KPMG described the use of a scenarios based approach, looking at potential development of the industry, costs associated with this and supply chain impact on the Scottish economy. Scottish Environment LINK also highlighted the need for a scenario whereby developers initiate drilling but then do not complete any extraction.

In the detailed Economic session, Scottish Environment LINK raised some further points to be considered by KPMG in the Economic Impact Assessment:

  • Whether the development of the industry would affect international gas prices and whether this would have a net greenhouse emissions effect.
  • Energy price changes and what effect this may have on the industry and associated supply chain.
  • The transitional nature of the industry and how to consider this within a model.
  • Further costs of development including heritage costs, environmental costs, public enquiry costs, permitting costs, effects on house prices and costs that may not be incurred by the developer.

KPMG requested further information from Scottish Environment LINK around costs of unconventional oil and gas to understand fully the externalities that could be incurred and what could be a suitable way to approach these.

Following the stakeholder workshop, KPMG received written input from Scottish Environment LINK and Nourish Scotland.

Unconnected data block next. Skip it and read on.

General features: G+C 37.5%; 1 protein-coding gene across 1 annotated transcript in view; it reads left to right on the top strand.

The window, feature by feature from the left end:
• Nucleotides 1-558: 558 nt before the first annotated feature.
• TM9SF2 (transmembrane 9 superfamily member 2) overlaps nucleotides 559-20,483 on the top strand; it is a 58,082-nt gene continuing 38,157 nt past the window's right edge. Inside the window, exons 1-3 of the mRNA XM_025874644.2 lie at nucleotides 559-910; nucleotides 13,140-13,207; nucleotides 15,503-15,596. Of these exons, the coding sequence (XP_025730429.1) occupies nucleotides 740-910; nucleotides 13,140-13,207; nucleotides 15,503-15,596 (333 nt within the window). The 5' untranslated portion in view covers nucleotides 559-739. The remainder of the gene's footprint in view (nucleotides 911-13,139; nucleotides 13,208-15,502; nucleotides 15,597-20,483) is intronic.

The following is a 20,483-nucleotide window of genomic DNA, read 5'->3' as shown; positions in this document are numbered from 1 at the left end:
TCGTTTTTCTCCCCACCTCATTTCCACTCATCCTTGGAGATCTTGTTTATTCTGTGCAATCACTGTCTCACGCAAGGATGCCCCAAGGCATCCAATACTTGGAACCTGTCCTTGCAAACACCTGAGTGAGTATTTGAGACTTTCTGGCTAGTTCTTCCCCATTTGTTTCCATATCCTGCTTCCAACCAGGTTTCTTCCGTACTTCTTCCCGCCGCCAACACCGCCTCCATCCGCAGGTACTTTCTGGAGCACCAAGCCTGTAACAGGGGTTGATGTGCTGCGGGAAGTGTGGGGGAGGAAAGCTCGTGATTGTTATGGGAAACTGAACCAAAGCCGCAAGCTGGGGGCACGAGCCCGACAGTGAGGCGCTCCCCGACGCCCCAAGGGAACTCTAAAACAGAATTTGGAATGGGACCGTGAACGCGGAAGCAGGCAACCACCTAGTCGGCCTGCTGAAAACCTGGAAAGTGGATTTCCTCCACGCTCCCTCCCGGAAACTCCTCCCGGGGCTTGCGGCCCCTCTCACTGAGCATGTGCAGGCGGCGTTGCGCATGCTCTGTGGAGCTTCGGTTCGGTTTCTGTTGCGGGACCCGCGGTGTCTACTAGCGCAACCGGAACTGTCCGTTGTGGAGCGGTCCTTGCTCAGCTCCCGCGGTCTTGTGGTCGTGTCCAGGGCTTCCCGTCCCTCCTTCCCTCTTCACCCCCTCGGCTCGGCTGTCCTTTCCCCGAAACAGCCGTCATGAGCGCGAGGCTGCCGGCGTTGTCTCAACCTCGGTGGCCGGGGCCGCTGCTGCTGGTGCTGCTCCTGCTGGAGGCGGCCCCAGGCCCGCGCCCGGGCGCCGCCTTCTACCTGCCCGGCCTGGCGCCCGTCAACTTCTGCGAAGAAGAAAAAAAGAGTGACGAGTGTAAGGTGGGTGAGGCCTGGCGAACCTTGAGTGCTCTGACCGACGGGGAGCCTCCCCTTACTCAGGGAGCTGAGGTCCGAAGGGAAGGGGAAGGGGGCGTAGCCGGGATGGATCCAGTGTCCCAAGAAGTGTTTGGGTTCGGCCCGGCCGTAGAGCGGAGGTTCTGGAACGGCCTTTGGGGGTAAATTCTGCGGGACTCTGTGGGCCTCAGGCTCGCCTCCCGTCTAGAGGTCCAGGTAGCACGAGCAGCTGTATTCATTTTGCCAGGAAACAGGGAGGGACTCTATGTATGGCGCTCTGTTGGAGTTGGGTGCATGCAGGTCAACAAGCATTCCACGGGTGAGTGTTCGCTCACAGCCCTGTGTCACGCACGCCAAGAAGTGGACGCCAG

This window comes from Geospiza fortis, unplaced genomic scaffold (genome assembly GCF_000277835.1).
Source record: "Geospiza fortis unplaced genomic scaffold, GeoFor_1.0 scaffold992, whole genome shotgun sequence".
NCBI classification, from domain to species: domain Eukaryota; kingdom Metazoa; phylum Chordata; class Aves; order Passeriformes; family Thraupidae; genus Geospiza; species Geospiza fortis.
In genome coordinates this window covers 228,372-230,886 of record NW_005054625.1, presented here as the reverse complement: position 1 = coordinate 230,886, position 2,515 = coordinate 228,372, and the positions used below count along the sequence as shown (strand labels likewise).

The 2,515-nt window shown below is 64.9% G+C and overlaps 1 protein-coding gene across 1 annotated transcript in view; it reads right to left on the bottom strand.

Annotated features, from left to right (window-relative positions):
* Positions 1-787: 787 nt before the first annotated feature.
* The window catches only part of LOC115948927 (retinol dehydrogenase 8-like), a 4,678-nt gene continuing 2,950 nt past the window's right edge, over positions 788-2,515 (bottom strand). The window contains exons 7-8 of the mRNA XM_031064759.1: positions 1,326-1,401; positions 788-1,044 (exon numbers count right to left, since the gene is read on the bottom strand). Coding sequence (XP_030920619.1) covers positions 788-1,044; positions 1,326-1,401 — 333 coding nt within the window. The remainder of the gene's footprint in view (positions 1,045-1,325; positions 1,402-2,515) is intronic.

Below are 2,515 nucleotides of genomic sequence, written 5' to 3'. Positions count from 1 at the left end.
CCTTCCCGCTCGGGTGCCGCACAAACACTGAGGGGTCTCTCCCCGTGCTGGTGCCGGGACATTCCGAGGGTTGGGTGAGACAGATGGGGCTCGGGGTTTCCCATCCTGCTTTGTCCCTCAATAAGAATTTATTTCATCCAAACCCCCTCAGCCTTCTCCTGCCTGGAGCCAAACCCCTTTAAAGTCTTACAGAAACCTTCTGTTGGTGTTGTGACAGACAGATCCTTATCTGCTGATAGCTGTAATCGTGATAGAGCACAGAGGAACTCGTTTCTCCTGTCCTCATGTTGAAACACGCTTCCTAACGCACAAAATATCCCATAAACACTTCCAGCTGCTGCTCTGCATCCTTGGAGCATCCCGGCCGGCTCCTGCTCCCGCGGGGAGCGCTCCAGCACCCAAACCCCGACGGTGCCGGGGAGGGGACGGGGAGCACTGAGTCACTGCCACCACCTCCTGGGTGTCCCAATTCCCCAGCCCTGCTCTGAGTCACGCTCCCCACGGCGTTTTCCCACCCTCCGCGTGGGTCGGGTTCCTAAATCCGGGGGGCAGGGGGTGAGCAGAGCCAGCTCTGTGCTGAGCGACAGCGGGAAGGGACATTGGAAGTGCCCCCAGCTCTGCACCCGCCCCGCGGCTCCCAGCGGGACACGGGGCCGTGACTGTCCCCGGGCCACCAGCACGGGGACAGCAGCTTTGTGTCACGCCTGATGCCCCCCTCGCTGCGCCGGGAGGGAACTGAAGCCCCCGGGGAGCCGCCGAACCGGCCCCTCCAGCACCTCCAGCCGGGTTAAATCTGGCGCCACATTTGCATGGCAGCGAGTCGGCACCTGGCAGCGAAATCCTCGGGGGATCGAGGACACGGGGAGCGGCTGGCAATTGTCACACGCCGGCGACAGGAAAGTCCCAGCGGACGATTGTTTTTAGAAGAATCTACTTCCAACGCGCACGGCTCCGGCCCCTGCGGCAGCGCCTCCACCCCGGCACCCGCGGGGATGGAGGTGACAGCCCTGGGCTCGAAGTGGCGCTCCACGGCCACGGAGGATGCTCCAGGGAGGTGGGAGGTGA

D.1.2 UKOOG

Welcome and introductions

Team introductions and brief description by KPMG of objectives of the meeting, including data requests and purdah limitations.

Objectives of the research projects

An overview of the scope of the research project was provided. KPMG, AECOM and BGS highlighted that the purpose of the study is to increase the evidence base for the Scottish Government on UOG and no formal recommendations will be provided to the Government. KPMG, BGS and AECOM provided an overview of the five work streams and the further public health study that is being produced.

UKOOG stated they would like the opportunity to discuss options and mitigations before they are included in the final report, however it was noted that stakeholder time has to remain equal among the different stakeholder groups.

The regulatory structure for decommissioning is set at a UK level and UKOOG represents the whole of the UK, hence they would like to know any further developments in options and mitigations which could have a direct impact on England, Scotland and Wales.